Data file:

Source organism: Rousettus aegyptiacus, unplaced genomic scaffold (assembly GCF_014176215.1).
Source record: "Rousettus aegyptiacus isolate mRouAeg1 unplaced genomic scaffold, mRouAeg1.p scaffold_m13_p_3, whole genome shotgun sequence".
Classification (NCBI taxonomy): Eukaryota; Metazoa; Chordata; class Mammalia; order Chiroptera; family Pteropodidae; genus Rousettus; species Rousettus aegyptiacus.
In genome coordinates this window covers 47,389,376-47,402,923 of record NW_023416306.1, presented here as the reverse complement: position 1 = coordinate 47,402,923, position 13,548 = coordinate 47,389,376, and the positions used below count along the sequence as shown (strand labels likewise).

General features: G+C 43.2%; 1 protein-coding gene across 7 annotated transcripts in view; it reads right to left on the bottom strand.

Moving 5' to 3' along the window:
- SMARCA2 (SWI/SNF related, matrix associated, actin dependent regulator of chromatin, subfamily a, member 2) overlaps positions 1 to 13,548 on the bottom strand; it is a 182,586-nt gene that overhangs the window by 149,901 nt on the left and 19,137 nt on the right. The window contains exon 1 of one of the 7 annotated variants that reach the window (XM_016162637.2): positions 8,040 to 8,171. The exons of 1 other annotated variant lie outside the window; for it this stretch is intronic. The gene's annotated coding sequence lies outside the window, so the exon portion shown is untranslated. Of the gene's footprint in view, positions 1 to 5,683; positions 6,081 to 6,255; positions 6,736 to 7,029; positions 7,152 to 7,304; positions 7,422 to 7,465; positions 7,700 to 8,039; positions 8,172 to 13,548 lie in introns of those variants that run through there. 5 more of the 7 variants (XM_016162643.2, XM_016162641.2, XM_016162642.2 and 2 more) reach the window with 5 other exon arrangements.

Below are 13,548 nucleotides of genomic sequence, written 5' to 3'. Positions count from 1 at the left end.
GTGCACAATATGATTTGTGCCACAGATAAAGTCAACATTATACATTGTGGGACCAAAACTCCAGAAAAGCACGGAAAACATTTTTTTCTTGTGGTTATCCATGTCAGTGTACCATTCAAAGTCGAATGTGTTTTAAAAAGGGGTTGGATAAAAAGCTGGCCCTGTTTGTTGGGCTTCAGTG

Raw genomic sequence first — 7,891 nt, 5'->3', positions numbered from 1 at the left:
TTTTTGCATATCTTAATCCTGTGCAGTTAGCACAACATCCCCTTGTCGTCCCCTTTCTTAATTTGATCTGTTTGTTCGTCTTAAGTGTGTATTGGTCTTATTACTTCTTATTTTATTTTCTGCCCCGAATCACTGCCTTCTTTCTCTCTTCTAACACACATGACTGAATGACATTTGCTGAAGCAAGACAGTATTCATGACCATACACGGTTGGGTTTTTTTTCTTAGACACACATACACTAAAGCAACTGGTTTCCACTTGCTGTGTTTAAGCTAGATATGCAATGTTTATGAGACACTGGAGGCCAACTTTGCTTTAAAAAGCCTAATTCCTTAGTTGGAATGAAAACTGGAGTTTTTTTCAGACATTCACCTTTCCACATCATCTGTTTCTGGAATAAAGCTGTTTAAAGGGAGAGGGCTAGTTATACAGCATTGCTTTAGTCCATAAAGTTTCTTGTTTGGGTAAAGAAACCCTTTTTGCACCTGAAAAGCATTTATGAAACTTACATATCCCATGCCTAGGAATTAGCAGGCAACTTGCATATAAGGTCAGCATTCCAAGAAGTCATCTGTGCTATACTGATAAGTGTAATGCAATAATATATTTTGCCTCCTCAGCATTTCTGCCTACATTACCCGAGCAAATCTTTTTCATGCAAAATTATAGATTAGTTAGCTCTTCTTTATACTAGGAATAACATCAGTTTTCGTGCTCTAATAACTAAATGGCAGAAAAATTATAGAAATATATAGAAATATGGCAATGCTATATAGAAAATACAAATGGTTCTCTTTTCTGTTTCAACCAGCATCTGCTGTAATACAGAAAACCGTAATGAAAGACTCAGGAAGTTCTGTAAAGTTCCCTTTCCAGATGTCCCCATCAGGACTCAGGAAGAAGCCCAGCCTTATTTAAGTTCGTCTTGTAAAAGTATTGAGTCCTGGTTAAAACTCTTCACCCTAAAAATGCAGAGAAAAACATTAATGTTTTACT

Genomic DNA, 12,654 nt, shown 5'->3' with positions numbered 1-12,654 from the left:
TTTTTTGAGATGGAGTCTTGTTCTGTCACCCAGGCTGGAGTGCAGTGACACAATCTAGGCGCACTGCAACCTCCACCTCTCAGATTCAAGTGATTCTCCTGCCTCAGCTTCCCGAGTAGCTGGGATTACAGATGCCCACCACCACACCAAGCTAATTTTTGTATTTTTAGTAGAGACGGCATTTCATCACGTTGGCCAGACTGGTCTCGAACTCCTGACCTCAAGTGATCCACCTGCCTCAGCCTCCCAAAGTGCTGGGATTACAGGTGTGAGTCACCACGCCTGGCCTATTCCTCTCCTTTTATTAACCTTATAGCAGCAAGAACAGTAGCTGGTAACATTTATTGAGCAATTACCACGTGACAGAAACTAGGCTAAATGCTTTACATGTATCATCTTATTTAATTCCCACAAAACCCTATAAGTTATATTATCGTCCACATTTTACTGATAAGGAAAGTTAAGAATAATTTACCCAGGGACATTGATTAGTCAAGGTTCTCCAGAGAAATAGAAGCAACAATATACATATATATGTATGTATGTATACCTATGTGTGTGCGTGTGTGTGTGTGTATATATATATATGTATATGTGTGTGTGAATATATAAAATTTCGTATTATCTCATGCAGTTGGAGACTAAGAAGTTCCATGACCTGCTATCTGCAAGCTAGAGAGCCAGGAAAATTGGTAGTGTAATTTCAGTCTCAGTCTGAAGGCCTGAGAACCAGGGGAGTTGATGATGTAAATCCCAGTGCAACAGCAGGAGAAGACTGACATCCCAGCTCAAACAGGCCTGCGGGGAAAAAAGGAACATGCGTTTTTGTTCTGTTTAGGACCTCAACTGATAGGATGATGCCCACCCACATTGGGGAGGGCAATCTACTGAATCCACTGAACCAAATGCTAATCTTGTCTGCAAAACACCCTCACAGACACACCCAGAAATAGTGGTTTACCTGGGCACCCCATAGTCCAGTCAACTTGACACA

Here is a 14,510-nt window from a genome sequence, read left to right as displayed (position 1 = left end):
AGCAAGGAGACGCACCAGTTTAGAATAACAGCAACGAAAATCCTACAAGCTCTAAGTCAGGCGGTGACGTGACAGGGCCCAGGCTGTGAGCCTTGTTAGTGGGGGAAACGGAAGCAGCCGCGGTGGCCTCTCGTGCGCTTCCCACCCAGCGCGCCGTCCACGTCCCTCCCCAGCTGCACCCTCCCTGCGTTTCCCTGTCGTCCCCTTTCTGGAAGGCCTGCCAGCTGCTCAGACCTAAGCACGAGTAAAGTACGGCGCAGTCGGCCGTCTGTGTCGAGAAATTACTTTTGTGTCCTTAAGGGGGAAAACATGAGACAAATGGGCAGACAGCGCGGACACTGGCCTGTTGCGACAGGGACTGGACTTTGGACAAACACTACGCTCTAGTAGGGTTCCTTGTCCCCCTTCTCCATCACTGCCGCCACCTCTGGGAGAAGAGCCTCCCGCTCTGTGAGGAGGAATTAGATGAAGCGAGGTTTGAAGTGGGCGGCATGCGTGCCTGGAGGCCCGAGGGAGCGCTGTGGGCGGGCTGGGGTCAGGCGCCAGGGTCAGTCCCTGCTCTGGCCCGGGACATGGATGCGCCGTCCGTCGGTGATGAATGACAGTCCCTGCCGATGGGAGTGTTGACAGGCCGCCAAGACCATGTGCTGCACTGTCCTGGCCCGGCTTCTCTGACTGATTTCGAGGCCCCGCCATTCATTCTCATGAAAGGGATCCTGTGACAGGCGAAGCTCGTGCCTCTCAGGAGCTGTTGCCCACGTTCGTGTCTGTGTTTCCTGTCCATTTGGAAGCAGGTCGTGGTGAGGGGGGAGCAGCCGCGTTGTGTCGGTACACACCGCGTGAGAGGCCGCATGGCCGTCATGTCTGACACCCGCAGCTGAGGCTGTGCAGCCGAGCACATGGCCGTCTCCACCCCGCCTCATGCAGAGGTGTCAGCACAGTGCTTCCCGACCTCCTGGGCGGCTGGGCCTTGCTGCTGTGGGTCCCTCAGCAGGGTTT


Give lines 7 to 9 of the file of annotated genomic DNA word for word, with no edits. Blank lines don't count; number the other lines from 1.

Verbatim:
- SMARCA2 (SWI/SNF related, matrix associated, actin dependent regulator of chromatin, subfamily a, member 2) overlaps positions 1 to 13,548 on the bottom strand; it is a 182,586-nt gene that overhangs the window by 149,901 nt on the left and 19,137 nt on the right. The window contains exon 1 of one of the 7 annotated variants that reach the window (XM_016162637.2): positions 8,040 to 8,171. The exons of 1 other annotated variant lie outside the window; for it this stretch is intronic. The gene's annotated coding sequence lies outside the window, so the exon portion shown is untranslated. Of the gene's footprint in view, positions 1 to 5,683; positions 6,081 to 6,255; positions 6,736 to 7,029; positions 7,152 to 7,304; positions 7,422 to 7,465; positions 7,700 to 8,039; positions 8,172 to 13,548 lie in introns of those variants that run through there. 5 more of the 7 variants (XM_016162643.2, XM_016162641.2, XM_016162642.2 and 2 more) reach the window with 5 other exon arrangements.

Below are 13,548 nucleotides of genomic sequence, written 5' to 3'. Positions count from 1 at the left end.
GTGCACAATATGATTTGTGCCACAGATAAAGTCAACATTATACATTGTGGGACCAAAACTCCAGAAAAGCACGGAAAACATTTTTTTCTTGTGGTTATCCATGTCAGTGTACCATTCAAAGTCGAATGTGTTTTAAAAAGGGGTTGGATAAAAAGCTGGCCCTGTTTGTTGGGCTTCAGTG